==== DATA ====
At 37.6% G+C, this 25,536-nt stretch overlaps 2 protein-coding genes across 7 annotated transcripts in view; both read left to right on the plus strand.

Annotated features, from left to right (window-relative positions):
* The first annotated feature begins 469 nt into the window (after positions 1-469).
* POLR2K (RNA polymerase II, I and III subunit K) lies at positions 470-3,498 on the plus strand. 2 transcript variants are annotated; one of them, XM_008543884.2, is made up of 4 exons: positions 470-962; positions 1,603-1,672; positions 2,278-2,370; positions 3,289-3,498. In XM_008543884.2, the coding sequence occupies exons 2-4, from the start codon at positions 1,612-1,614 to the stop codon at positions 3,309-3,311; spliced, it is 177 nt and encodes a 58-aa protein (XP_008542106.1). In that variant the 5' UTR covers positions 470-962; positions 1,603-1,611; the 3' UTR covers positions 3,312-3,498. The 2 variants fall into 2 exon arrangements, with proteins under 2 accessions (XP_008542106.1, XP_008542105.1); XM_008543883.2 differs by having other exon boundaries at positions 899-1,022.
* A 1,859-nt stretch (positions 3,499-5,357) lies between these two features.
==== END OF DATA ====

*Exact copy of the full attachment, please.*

At 37.6% G+C, this 25,536-nt stretch overlaps 2 protein-coding genes across 7 annotated transcripts in view; both read left to right on the plus strand.

Annotated features, from left to right (window-relative positions):
* The first annotated feature begins 469 nt into the window (after positions 1-469).
* POLR2K (RNA polymerase II, I and III subunit K) lies at positions 470-3,498 on the plus strand. 2 transcript variants are annotated; one of them, XM_008543884.2, is made up of 4 exons: positions 470-962; positions 1,603-1,672; positions 2,278-2,370; positions 3,289-3,498. In XM_008543884.2, the coding sequence occupies exons 2-4, from the start codon at positions 1,612-1,614 to the stop codon at positions 3,309-3,311; spliced, it is 177 nt and encodes a 58-aa protein (XP_008542106.1). In that variant the 5' UTR covers positions 470-962; positions 1,603-1,611; the 3' UTR covers positions 3,312-3,498. The 2 variants fall into 2 exon arrangements, with proteins under 2 accessions (XP_008542106.1, XP_008542105.1); XM_008543883.2 differs by having other exon boundaries at positions 899-1,022.
* A 1,859-nt stretch (positions 3,499-5,357) lies between these two features.